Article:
The Supreme Court Ruling on Canceling the Reasonableness Clause—Implications


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The Supreme Court ruled that the Court has authority to perform judicial review on Basic Laws, and that an intervention was necessary in the case of the amendment to the Basic Law: The Judiciary revoking the Standard of Reasonableness. What are the implications?

Photo by Chaim Goldberg/Flash90

What did the Supreme Court rule?

Regarding the authority of the Supreme Court to perform judicial review on the content of a basic law: Twelve justices out of fifteen ruled that the Court has such a right in principle and that it may intervene in exceptional and extreme cases in which the Knesset has exceeded its constitutive powers. The justices’ opinions cited the special constitutional structure in Israel and the relative ease with which basic laws can be amended, and some of them referred to the Declaration of Independence. This decision was passed by a majority of twelve to two (Justice Elron’s view also leaves a very narrow door open for future discussion of Supreme Court intervention in basic laws).

Regarding the question of whether there is a basis for the Court to intervene regarding the content of this specific amendment to the Basic Law: The Judiciary, which revokes the extreme unreasonableness doctrine for reviewing decisions taken by the government and its ministers, the majority of the Court ruled that such intervention is indeed necessary. This is due to the severe and unprecedented harm the amendment would case to the core characteristics of the State of Israel as a democratic state, particularly regarding the separation of powers and the rule of law. This decision was passed by a majority of eight to seven.

The minority opinion: Justices Sohlberg and Mintz ruled that the Supreme Court does not have the right to apply judicial review to the content of a basic law. Justice Elron disagreed with the majority opinion, but left the door open for intervention in highly exceptional cases. Justices Willner, Kanfi-Stienitz and Stein ruled that in their opinion, the amendment should be interpreted in a narrow sense such that the extreme unreasonableness doctrine could still be applied to “baseless” decisions. Justice Kasher strongly criticized the amendment, but was not of the opinion that this justifies striking it down (though he does hold that the Court has the power to do so in extreme cases).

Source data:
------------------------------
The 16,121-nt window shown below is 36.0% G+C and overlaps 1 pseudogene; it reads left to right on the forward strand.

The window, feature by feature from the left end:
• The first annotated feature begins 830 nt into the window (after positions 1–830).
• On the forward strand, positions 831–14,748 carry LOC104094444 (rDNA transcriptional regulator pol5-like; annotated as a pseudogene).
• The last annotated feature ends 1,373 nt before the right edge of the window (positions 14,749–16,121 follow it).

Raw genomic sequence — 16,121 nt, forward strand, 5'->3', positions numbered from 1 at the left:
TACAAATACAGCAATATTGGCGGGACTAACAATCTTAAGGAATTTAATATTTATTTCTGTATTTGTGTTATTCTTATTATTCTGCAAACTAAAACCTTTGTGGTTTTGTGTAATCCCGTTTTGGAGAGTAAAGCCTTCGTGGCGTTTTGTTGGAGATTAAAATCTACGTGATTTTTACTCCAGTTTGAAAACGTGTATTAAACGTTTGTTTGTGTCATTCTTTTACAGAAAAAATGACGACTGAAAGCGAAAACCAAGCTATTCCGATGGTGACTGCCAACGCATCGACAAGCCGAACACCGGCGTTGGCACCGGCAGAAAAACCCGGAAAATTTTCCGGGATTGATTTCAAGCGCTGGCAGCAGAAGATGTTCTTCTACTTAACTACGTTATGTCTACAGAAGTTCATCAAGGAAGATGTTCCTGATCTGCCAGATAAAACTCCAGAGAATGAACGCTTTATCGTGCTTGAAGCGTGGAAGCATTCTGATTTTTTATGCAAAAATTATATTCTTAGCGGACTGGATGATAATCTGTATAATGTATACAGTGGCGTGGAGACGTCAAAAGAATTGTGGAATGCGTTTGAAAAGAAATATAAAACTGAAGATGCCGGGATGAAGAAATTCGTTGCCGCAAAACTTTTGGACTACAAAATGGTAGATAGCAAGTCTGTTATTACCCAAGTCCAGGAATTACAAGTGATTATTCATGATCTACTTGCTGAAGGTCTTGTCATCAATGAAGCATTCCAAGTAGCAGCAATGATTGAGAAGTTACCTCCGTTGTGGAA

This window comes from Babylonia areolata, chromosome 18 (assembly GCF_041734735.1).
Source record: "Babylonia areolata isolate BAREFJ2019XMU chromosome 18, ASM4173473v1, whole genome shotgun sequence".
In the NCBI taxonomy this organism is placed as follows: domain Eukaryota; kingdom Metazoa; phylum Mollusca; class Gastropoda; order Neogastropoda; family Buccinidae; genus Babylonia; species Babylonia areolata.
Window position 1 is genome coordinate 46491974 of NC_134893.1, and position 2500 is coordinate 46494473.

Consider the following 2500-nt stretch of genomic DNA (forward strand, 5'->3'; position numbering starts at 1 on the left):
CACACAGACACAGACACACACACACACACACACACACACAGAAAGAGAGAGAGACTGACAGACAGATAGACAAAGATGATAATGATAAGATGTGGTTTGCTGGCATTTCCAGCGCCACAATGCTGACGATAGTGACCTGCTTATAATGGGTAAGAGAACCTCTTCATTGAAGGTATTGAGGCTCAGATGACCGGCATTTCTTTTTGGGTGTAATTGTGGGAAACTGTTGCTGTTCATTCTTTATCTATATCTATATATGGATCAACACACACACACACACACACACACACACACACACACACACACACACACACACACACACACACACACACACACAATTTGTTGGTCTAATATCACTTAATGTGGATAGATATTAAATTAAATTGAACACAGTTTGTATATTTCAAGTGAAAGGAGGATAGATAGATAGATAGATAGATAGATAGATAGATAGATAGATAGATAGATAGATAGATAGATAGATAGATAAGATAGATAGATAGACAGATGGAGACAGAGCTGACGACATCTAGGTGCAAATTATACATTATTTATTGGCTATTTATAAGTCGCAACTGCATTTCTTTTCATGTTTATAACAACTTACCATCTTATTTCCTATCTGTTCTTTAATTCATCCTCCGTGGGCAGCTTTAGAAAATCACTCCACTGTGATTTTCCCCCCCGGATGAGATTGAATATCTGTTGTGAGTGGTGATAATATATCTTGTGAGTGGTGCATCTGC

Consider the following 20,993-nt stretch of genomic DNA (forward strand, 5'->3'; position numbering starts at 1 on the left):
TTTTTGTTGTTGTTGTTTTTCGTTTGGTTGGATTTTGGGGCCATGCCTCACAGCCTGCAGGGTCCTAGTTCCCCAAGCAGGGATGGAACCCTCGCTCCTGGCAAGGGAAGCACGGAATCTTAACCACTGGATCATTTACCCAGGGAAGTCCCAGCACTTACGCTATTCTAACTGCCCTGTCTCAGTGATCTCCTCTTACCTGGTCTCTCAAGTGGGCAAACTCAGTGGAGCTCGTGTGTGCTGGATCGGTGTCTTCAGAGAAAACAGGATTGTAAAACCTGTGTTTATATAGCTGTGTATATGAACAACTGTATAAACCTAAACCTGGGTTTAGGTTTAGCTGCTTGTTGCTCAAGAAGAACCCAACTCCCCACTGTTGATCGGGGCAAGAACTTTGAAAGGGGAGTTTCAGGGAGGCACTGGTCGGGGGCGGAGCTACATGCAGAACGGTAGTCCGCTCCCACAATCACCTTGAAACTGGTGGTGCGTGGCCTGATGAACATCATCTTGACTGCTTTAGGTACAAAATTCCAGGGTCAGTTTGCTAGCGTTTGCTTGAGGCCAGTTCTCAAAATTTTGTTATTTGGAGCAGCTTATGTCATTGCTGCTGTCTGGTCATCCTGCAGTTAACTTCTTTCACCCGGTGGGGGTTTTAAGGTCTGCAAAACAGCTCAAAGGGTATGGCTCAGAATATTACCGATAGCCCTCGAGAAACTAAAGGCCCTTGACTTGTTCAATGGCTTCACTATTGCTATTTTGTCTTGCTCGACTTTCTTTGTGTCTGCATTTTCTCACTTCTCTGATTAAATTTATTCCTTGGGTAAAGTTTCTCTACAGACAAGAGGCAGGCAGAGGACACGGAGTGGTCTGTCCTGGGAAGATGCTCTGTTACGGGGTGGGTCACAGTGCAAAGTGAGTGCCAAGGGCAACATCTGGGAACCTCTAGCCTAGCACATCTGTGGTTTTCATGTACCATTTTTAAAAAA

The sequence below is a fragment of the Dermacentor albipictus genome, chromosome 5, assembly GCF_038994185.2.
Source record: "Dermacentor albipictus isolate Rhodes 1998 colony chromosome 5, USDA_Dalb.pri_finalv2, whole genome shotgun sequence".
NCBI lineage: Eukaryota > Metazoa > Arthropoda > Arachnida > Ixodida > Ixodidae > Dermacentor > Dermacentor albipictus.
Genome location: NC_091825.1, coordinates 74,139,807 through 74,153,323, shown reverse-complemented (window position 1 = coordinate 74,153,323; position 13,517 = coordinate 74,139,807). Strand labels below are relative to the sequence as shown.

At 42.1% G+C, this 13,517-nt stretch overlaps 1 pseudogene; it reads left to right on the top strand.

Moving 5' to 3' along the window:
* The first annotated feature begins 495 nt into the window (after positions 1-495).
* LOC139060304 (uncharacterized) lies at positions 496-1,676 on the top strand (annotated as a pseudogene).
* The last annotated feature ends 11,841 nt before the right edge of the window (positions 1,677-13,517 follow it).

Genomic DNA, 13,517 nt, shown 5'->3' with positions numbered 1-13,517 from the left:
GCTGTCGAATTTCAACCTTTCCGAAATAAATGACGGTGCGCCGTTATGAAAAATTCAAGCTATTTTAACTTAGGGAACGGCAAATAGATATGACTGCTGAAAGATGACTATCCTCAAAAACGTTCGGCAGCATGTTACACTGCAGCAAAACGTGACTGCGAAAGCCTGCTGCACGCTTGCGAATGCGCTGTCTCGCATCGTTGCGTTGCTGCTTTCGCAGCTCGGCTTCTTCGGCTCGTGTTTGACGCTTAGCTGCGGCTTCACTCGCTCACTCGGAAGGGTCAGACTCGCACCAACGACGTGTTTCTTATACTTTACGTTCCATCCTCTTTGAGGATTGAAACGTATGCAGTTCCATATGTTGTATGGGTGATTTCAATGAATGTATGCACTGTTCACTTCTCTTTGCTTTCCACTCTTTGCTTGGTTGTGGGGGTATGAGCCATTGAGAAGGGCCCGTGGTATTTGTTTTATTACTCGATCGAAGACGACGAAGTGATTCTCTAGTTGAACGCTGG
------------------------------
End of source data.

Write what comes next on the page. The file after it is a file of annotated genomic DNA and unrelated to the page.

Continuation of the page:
The operative outcome

The amendment to the Basic Law: The Judiciary is now revoked, and the extreme unreasonableness doctrine is now restored to Israeli law, with the same application it had before the amendment was passed. The ruling has a substantive and immediate consequence, as there are ongoing cases in which arguments have been put forward about the unreasonableness of government decisions and in which proceedings were suspended until the ruling on this case was handed down. Those cases will now move forward again.

The implications of the ruling

The ruling constitutes a historical precedent, and the Court has sent a clear message to the current government and to all coalitionary majorities in the Knesset, as follows:

  1. Restricting the constitutive powers of the Knesset. The power to pass basic laws is not unbounded. This was the opinion of an overwhelming majority of the Court (twelve justices out of fifteen). The fact that the Knesset calls a law a “basic law” and passes it with a majority does not make it entirely immune from judicial review. Though the Supreme Court has ruled in the past that it is empowered to determine whether the Knesset has misused its constitutive powers when passing a basic law, it has never before struck down basic law legislation. This ruling marks the first time that the Court has ruled that it has the authourity to review the Knesset’s use of its constitutive powers with regard to the content of a basic law—in the rare cases in which a basic law negates or critically harms the core identity of the State of Israel as a Jewish and democratic state. If the Court had not given this ruling, the Knesset would essentially be entitled to pass any law—including, for example, a law withdrawing the right to vote from certain publics—as long as its title includes the words “basic law” and it is passed by a majority of 61 Knesset members. The Supreme Court, then, has set boundaries for the Knesset’s constitutive powers.
  2. The Court set a clear boundary to the government. The Supreme Court ruled that the extreme unreasonableness doctrine is a critical doctrine in the State of Israel, which has considerable weaknesses relative to other countries in terms of its checks and balances. Revoking this doctrine would do critical harm to the rule of law and the separation of powers in Israel, as well as to the protection of the gatekeepers of these principles (in terms of civil service appointments), to the extent that it would strike at the very heart of Israel’s democratic identity.

What can the coalition do now in light of the ruling?

  1. First, and most obviously, the government must respect and uphold the ruling. Respecting court rulings should go without saying in a democratic country in which the rule of law holds sway. This has always been the case in the State of Israel.
  2. The Knesset may pass a different, more moderate version of the amendment regarding the reasonableness doctrine. During public debate of this issue, various more moderate versions were put forward which could have been passed with a larger Knesset majority. The Knesset is of course entitled to formulate legislation that is substantively different from the amendment that was struck down by the Supreme Court.